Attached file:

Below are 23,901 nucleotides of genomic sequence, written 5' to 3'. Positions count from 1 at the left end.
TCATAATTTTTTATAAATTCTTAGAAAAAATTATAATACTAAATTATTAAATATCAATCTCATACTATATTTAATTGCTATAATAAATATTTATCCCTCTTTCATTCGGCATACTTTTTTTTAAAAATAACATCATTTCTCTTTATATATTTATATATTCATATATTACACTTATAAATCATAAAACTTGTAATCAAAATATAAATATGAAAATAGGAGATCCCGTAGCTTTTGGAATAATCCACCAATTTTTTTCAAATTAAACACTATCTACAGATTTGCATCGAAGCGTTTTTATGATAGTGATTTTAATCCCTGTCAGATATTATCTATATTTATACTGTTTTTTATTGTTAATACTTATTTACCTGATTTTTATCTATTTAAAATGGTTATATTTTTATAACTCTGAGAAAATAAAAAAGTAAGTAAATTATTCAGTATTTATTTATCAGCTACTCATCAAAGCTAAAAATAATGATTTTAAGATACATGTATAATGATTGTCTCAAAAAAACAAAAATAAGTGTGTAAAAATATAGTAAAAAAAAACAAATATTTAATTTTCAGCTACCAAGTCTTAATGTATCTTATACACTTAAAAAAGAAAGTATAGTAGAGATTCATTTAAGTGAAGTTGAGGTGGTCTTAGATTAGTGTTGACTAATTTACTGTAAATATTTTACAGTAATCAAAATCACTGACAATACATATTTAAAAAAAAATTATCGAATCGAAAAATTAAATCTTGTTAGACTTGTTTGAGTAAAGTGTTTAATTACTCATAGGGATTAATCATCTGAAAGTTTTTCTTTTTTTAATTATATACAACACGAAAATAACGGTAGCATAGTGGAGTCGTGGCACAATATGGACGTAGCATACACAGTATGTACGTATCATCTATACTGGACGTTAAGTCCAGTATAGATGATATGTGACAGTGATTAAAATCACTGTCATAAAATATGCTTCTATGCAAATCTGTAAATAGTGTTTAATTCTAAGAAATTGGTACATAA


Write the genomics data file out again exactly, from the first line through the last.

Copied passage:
Below are 23,901 nucleotides of genomic sequence, written 5' to 3'. Positions count from 1 at the left end.
TCATAATTTTTTATAAATTCTTAGAAAAAATTATAATACTAAATTATTAAATATCAATCTCATACTATATTTAATTGCTATAATAAATATTTATCCCTCTTTCATTCGGCATACTTTTTTTTAAAAATAACATCATTTCTCTTTATATATTTATATATTCATATATTACACTTATAAATCATAAAACTTGTAATCAAAATATAAATATGAAAATAGGAGATCCCGTAGCTTTTGGAATAATCCACCAATTTTTTTCAAATTAAACACTATCTACAGATTTGCATCGAAGCGTTTTTATGATAGTGATTTTAATCCCTGTCAGATATTATCTATATTTATACTGTTTTTTATTGTTAATACTTATTTACCTGATTTTTATCTATTTAAAATGGTTATATTTTTATAACTCTGAGAAAATAAAAAAGTAAGTAAATTATTCAGTATTTATTTATCAGCTACTCATCAAAGCTAAAAATAATGATTTTAAGATACATGTATAATGATTGTCTCAAAAAAACAAAAATAAGTGTGTAAAAATATAGTAAAAAAAAACAAATATTTAATTTTCAGCTACCAAGTCTTAATGTATCTTATACACTTAAAAAAGAAAGTATAGTAGAGATTCATTTAAGTGAAGTTGAGGTGGTCTTAGATTAGTGTTGACTAATTTACTGTAAATATTTTACAGTAATCAAAATCACTGACAATACATATTTAAAAAAAAATTATCGAATCGAAAAATTAAATCTTGTTAGACTTGTTTGAGTAAAGTGTTTAATTACTCATAGGGATTAATCATCTGAAAGTTTTTCTTTTTTTAATTATATACAACACGAAAATAACGGTAGCATAGTGGAGTCGTGGCACAATATGGACGTAGCATACACAGTATGTACGTATCATCTATACTGGACGTTAAGTCCAGTATAGATGATATGTGACAGTGATTAAAATCACTGTCATAAAATATGCTTCTATGCAAATCTGTAAATAGTGTTTAATTCTAAGAAATTGGTACATAA